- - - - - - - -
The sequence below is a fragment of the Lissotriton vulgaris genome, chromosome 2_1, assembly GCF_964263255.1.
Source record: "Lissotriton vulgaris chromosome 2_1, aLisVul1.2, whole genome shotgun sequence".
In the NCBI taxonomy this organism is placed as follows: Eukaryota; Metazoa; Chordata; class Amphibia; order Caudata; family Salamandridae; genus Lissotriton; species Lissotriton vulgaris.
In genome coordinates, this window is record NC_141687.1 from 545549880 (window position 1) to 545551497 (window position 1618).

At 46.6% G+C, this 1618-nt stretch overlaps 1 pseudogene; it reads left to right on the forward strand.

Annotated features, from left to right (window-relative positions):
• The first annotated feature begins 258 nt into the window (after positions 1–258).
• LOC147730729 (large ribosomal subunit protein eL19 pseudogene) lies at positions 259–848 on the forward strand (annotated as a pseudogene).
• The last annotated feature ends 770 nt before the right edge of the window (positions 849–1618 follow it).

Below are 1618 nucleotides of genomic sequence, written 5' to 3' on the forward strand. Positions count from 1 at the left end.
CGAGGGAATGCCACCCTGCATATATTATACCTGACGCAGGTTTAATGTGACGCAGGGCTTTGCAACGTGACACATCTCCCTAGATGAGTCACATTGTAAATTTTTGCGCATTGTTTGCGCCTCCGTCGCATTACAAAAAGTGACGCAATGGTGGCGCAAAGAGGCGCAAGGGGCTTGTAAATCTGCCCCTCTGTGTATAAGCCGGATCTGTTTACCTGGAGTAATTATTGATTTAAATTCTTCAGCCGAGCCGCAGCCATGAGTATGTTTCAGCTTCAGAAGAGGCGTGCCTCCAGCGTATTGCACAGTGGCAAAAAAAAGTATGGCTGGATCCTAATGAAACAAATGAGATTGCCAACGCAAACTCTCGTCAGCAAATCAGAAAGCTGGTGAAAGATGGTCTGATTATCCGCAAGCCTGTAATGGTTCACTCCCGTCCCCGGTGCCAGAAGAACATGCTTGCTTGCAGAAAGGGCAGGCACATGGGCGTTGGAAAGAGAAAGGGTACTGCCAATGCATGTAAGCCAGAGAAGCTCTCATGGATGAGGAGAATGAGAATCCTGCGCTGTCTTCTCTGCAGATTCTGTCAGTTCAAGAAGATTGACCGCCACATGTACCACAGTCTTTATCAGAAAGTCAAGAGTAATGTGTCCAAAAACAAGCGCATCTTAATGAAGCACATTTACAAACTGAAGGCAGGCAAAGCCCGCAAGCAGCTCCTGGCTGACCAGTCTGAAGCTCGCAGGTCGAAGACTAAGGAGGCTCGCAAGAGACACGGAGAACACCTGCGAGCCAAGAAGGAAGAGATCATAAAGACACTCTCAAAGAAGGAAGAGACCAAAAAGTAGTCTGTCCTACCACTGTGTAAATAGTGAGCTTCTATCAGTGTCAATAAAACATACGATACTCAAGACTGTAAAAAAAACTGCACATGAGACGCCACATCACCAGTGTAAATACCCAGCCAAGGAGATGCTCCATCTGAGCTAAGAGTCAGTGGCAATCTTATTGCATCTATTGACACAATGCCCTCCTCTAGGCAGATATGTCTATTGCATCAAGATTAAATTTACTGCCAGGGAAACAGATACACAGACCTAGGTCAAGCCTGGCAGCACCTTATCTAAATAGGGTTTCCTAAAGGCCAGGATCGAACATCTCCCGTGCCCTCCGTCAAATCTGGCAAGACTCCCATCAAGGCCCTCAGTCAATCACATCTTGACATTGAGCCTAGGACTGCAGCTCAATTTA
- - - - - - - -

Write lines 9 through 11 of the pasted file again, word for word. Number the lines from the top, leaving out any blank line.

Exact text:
• The last annotated feature ends 770 nt before the right edge of the window (positions 849–1618 follow it).

Below are 1618 nucleotides of genomic sequence, written 5' to 3' on the forward strand. Positions count from 1 at the left end.
CGAGGGAATGCCACCCTGCATATATTATACCTGACGCAGGTTTAATGTGACGCAGGGCTTTGCAACGTGACACATCTCCCTAGATGAGTCACATTGTAAATTTTTGCGCATTGTTTGCGCCTCCGTCGCATTACAAAAAGTGACGCAATGGTGGCGCAAAGAGGCGCAAGGGGCTTGTAAATCTGCCCCTCTGTGTATAAGCCGGATCTGTTTACCTGGAGTAATTATTGATTTAAATTCTTCAGCCGAGCCGCAGCCATGAGTATGTTTCAGCTTCAGAAGAGGCGTGCCTCCAGCGTATTGCACAGTGGCAAAAAAAAGTATGGCTGGATCCTAATGAAACAAATGAGATTGCCAACGCAAACTCTCGTCAGCAAATCAGAAAGCTGGTGAAAGATGGTCTGATTATCCGCAAGCCTGTAATGGTTCACTCCCGTCCCCGGTGCCAGAAGAACATGCTTGCTTGCAGAAAGGGCAGGCACATGGGCGTTGGAAAGAGAAAGGGTACTGCCAATGCATGTAAGCCAGAGAAGCTCTCATGGATGAGGAGAATGAGAATCCTGCGCTGTCTTCTCTGCAGATTCTGTCAGTTCAAGAAGATTGACCGCCACATGTACCACAGTCTTTATCAGAAAGTCAAGAGTAATGTGTCCAAAAACAAGCGCATCTTAATGAAGCACATTTACAAACTGAAGGCAGGCAAAGCCCGCAAGCAGCTCCTGGCTGACCAGTCTGAAGCTCGCAGGTCGAAGACTAAGGAGGCTCGCAAGAGACACGGAGAACACCTGCGAGCCAAGAAGGAAGAGATCATAAAGACACTCTCAAAGAAGGAAGAGACCAAAAAGTAGTCTGTCCTACCACTGTGTAAATAGTGAGCTTCTATCAGTGTCAATAAAACATACGATACTCAAGACTGTAAAAAAAACTGCACATGAGACGCCACATCACCAGTGTAAATACCCAGCCAAGGAGATGCTCCATCTGAGCTAAGAGTCAGTGGCAATCTTATTGCATCTATTGACACAATGCCCTCCTCTAGGCAGATATGTCTATTGCATCAAGATTAAATTTACTGCCAGGGAAACAGATACACAGACCTAGGTCAAGCCTGGCAGCACCTTATCTAAATAGGGTTTCCTAAAGGCCAGGATCGAACATCTCCCGTGCCCTCCGTCAAATCTGGCAAGACTCCCATCAAGGCCCTCAGTCAATCACATCTTGACATTGAGCCTAGGACTGCAGCTCAATTTA